What the nation owes each year to veterans who are disabled during service has more than doubled since 2000, rising from $14.8 billion to $39.4 billion in 2011, according to the Department of Veterans Affairs.
The toll of wars in Iraq and Afghanistan, where troops served repeatedly in combat zones, is a key contributor to escalating costs of individual disability payouts, says Allison Hickey, VA undersecretary for benefits.
"I would point first and foremost to multiple deployments," says Hickey, a retired Air Force brigadier general. "I would call it unprecedented demand."
The 3.4 million men and women disabled during their service - some of them having served in World War II - are about 15% of the nation's 22.2 million veterans.
The disabled veteran population has increased 45% since 2000 and may grow sharply with a new generation who seek compensation for more ailments and are savvier than their elders about their VA rights, say Hickey and veterans advocates.
"We get veterans coming in to us all the time, World War II guys or Korea (War) guys, that never filed a claim because they think they didn't deserve it," says Garry Augustine, national service director for Disabled American Veterans.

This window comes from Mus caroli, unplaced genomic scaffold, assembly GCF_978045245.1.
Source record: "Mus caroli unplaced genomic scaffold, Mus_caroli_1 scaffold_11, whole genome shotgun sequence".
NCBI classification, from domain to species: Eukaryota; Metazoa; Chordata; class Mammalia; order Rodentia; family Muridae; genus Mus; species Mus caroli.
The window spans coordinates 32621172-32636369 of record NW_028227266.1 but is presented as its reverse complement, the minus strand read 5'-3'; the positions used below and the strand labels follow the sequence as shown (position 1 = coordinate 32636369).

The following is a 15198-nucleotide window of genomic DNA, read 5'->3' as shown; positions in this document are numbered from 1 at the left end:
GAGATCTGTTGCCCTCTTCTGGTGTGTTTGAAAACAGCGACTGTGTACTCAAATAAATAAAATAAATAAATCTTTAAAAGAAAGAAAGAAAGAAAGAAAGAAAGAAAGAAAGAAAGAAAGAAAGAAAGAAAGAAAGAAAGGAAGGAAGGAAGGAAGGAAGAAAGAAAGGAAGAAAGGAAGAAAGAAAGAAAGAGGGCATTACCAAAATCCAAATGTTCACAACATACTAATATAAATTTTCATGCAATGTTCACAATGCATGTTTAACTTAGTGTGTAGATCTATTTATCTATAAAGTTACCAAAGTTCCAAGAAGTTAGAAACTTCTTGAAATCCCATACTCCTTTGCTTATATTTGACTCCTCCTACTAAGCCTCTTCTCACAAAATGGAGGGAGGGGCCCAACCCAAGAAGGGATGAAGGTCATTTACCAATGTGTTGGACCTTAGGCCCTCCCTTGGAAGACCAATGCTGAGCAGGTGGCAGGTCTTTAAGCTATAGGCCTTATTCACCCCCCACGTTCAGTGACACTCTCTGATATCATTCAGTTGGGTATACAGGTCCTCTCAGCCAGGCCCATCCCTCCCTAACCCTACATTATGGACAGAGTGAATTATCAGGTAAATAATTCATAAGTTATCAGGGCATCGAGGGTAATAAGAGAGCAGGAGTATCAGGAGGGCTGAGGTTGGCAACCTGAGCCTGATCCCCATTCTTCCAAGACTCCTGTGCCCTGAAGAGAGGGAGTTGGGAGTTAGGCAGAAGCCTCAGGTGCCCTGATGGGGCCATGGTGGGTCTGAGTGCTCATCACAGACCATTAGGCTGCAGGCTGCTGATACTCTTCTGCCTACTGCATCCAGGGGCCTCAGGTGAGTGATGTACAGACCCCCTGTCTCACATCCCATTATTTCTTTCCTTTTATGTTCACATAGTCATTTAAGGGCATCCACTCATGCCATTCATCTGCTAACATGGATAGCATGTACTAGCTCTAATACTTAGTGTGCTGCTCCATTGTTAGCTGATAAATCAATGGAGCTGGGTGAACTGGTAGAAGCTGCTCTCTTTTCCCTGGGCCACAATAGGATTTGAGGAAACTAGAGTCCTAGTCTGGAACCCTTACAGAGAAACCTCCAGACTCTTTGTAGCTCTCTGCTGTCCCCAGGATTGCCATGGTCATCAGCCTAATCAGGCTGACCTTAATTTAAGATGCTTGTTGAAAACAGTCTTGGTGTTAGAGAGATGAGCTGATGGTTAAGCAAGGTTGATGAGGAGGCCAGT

Augustine, a Vietnam veteran, said his generation was provided little more than their separation papers when they left the service. For the past two decades, however, the VA has offered instruction about benefits to soon-to-be-separating servicemembers. Legislative changes have made such sessions mandatory.
By November, nearly half of veterans who served during the Iraq and Afghanistan wars had filed claims seeking disability compensation, VA data show.
The average number of conditions compensated for each veteran has grown from 2.3 for the World War II generation to 3.5 for those from the Vietnam War to six for Iraq and Afghanistan veterans, the VA says.
About one in seven disabled veterans were rated more than 70% disabled in 2000; today, that ratio is more than one in four, data show. Average annual payouts per veteran have risen to $11,737 in 2011 - an increase of nearly 40% after adjusting for inflation.
Among the most common ailments of the current generation are worn-out joints, ligaments and discs in their backs and legs, much of that from carrying body armor, Hickey says. "When you're wearing it all day long, walking up and down the roads of Fallujah, Baghdad and now Kabul, that has a wear-and-tear effect."
The number and complexity of disability claims has added to a backlog of pending cases, where 70% have been waiting longer than four months for the VA, Hickey says.
Other reasons for rising costs:
•Vietnam veterans exposed to Agent Orange or veterans diagnosed with Gulf War syndrome can be compensated for more ailments.
•WWII veterans' service-related disabilities worsen with age, making them eligible for additional compensation.
•A change in rules associated with post-traumatic stress disorder make it easier for diagnosed patients to prove the need for compensation.
By Gregg Zoroya and Meghan Hoyer